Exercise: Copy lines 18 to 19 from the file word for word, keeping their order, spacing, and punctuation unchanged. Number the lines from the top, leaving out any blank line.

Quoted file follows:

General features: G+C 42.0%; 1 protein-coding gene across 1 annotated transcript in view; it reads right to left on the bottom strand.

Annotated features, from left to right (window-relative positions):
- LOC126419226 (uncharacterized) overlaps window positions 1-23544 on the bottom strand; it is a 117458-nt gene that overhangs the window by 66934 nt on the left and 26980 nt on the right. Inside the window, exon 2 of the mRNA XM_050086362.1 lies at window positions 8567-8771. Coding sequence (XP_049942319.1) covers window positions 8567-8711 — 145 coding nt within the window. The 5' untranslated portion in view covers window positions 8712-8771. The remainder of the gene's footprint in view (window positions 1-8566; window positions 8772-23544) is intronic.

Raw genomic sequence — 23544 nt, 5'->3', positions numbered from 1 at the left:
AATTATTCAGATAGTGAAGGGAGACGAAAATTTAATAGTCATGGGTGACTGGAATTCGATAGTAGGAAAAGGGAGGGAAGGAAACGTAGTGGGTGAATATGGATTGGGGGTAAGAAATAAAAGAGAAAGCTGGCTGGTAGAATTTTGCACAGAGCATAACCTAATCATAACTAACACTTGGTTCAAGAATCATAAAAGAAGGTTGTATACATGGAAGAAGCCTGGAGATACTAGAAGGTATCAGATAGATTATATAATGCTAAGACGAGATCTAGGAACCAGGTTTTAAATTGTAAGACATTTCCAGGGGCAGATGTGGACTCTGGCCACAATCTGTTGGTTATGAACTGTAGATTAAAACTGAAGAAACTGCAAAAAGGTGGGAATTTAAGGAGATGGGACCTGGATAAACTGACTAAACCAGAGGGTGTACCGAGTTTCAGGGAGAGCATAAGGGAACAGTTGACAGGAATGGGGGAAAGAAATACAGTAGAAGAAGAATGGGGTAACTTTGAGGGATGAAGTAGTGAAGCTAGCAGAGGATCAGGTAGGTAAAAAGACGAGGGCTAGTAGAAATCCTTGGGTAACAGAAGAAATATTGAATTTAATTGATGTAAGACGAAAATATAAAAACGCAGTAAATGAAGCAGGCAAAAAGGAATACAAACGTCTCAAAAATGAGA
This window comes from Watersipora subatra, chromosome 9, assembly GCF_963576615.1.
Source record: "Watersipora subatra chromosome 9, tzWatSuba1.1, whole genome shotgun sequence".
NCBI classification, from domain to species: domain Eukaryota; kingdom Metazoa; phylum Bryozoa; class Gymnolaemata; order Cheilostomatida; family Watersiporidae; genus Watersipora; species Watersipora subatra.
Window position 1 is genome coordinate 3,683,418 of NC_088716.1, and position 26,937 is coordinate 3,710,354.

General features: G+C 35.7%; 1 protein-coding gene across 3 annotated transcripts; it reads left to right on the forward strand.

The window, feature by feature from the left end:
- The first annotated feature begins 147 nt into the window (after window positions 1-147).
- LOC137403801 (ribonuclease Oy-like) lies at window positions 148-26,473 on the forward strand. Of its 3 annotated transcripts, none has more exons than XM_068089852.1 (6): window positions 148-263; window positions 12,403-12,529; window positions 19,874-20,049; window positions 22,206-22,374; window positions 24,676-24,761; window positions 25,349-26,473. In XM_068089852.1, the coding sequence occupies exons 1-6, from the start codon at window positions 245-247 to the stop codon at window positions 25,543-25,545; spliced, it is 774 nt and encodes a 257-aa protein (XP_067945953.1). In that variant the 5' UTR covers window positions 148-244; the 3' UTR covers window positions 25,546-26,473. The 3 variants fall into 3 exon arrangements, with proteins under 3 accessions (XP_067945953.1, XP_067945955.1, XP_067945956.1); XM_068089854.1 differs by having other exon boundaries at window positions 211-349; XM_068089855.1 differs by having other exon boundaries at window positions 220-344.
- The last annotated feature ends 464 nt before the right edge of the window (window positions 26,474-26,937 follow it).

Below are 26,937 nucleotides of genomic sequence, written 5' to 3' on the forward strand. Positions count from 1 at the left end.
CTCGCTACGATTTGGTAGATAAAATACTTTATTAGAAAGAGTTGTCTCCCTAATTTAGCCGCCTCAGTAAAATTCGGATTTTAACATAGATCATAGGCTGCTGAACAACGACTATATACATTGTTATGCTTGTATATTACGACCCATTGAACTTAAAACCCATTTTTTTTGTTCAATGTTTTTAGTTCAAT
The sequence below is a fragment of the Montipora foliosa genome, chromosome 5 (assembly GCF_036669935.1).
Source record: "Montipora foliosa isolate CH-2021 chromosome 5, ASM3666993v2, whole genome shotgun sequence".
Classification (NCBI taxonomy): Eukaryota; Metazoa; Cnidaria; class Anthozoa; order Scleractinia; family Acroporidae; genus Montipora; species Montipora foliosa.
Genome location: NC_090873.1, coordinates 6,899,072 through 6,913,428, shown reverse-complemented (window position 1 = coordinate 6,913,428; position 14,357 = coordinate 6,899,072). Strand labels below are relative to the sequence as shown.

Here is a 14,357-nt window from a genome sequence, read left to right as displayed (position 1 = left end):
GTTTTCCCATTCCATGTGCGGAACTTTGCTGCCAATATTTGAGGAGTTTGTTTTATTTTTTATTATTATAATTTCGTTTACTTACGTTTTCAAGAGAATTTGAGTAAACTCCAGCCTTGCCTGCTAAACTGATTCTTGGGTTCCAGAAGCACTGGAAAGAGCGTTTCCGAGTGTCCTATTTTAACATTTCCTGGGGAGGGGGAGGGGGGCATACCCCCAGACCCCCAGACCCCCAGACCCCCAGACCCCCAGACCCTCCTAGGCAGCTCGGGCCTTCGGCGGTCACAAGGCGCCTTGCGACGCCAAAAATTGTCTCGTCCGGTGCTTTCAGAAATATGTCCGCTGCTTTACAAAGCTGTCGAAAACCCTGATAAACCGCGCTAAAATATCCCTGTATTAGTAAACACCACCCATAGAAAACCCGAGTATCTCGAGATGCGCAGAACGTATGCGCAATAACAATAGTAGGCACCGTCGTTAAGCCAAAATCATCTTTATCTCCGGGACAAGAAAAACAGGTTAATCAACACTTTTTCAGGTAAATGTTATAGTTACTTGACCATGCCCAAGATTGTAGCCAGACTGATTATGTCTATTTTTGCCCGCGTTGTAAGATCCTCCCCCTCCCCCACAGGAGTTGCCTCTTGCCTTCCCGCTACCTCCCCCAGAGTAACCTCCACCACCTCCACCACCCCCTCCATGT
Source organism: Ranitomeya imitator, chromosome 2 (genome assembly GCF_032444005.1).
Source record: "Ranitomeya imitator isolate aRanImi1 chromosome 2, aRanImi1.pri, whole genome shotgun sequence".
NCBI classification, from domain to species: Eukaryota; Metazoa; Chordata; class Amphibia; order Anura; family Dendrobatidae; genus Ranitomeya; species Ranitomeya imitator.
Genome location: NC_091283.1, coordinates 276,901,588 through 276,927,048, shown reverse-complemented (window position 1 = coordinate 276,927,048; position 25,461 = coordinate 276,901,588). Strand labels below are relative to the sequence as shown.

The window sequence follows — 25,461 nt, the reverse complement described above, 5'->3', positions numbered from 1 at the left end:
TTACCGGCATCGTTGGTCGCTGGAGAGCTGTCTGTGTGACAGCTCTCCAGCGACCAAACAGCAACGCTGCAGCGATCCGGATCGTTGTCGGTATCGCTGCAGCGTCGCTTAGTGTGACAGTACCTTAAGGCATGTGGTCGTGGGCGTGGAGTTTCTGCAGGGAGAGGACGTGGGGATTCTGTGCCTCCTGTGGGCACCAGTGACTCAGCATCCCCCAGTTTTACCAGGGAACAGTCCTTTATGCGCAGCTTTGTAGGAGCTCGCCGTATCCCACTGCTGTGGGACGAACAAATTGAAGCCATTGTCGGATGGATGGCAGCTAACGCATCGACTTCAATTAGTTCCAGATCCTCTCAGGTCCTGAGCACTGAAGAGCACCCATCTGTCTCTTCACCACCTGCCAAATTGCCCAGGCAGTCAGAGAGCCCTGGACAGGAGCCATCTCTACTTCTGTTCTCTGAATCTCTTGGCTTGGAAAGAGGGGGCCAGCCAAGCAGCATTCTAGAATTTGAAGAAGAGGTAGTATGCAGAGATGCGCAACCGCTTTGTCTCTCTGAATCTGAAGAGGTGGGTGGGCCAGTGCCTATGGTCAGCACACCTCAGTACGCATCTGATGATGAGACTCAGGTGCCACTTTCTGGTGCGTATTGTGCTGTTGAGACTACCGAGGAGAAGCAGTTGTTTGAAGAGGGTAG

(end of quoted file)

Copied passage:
Source record: "Montipora foliosa isolate CH-2021 chromosome 5, ASM3666993v2, whole genome shotgun sequence".
Classification (NCBI taxonomy): Eukaryota; Metazoa; Cnidaria; class Anthozoa; order Scleractinia; family Acroporidae; genus Montipora; species Montipora foliosa.